- Stage 3 Meaningful Use may be put on hold if recommendations from a hearing today on interoperability and information blocking are brought to HHS Secretary Sylvia Burwell.
The Senate Committee on Health, Education, Labor, and Pensions (HELP), chaired by Senator Lamar Alexander (R-TN), heard comments from several health data experts, including hospital leaders and EHR vendor representatives, who explained the obstacles facing the healthcare industry as it attempts to break down data siloes and integrate electronic health records into a seamless care continuum focused on health information exchange.
Senator Alexander, skeptical that the industry can overcome the many barriers to true interoperability, including active information blocking, expressed frustration about the questionable impact of the EHR Incentive Programs on the ability of healthcare organizations to provide safe, quality, effective care.
“If I found myself suddenly at the Vanderbilt University Medical Center emergency room and the doctors there wanted to get my paperwork from the hospital and doctors I usually use —information blocking means that there is some obstacle getting in the way of my personal health information getting sent to them,” Alexander said.
“This could happen a few different ways: My usual hospital refuses to share my information. The electronic systems at both hospitals don’t talk to each other. My usual hospital says it will charge Vanderbilt a huge fee to send my electronic records. My usual hospital says it can’t share them for privacy reasons. Or, my usual hospital won’t send them because they cite concerns about data security.”
While HHS has spent more than $30 billion since 2009 on the meaningful use program, attempting to get providers to adopt EHRs and exchange data between business partners, the results have been less than satisfactory, according to many lawmakers. After CMS released the proposed Stage 3 Meaningful Use criteria in March, stakeholders across the industry have criticized the framework for being too ambitious for providers to cope with.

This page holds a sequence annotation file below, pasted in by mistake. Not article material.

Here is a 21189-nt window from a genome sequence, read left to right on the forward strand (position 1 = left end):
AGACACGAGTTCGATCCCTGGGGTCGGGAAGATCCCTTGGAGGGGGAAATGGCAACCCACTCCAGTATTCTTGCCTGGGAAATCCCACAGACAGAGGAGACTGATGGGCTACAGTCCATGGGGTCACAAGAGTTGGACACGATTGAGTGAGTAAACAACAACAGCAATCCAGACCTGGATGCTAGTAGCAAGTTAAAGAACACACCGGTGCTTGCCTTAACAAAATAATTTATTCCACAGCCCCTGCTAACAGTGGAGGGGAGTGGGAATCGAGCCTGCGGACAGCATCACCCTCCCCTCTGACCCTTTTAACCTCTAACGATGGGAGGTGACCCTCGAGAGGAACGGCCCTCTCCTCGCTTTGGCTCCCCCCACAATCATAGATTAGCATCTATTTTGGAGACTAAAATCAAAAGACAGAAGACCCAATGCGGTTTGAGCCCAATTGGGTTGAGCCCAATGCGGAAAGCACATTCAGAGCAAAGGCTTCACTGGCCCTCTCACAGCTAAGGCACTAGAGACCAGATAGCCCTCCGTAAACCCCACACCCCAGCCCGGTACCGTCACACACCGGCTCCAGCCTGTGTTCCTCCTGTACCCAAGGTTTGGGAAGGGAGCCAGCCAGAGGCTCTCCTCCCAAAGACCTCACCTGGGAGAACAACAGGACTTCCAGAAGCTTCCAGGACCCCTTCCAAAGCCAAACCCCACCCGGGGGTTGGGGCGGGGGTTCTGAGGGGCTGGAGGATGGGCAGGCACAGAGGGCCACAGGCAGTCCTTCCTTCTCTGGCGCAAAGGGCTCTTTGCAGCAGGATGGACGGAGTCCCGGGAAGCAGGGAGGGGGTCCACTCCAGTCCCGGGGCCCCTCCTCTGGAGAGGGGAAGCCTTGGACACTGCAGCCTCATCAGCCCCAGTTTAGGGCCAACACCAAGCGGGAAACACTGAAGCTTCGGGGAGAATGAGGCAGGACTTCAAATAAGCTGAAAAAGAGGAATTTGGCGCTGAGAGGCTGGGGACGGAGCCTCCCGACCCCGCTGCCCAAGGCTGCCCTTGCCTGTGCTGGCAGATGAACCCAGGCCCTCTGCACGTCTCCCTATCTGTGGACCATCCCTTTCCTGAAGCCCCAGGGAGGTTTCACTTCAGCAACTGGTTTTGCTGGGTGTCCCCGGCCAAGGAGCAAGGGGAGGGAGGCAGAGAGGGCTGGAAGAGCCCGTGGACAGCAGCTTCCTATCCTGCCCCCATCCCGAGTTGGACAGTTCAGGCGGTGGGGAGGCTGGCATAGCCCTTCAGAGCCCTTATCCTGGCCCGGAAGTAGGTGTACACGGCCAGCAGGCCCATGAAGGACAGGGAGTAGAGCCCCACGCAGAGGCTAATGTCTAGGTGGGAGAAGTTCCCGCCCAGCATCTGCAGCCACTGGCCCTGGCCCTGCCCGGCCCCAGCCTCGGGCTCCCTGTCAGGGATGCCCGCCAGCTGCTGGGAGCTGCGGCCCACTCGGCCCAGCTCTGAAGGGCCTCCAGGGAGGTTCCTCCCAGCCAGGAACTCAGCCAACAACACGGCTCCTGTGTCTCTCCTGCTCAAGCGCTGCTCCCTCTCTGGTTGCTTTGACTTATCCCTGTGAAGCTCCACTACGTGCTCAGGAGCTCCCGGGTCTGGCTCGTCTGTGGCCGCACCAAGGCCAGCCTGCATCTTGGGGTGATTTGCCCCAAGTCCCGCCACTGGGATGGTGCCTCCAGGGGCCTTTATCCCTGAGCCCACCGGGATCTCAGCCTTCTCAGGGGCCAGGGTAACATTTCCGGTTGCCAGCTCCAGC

“[A] hospital told me that Stage 1 and Stage 2 worked ‘okay,’ but they were ‘terrified’ by Stage 3,” Alexander said during the hearing. “My instinct is to say to Secretary Burwell, 'Let’s not go backwards on EHRs, but let’s not impose on physicians and hospitals a system that doesn’t work, in which they spend most of their time dreading.’ Half the doctors are now paying penalties rather than participating. We want something that physicians and hospitals buy into that helps patients, rather than something that they dread.”
During a news conference after the hearing, Alexander said that putting Stage 3 Meaningful Use on hold would be among his recommendations to the administration. While Alexander stressed that “no one wants to turn back” on EHR adoption, Stage 3 may not be the most effective way to bring better health IT use into the nation’s varied and complex healthcare system.
Alexander has been one of the most vocal proponents for “rebooting” the meaningful use system and retooling legislation to better meet the needs of providers who are not able to successfully attest to the program.
The Senate HELP Committee has held four hearings on the progress and pitfalls of the EHR Incentive Programs. Staffers have also been meeting regularly with healthcare experts and representatives from the administration to work on strategies that will help to improve meaningful use for providers.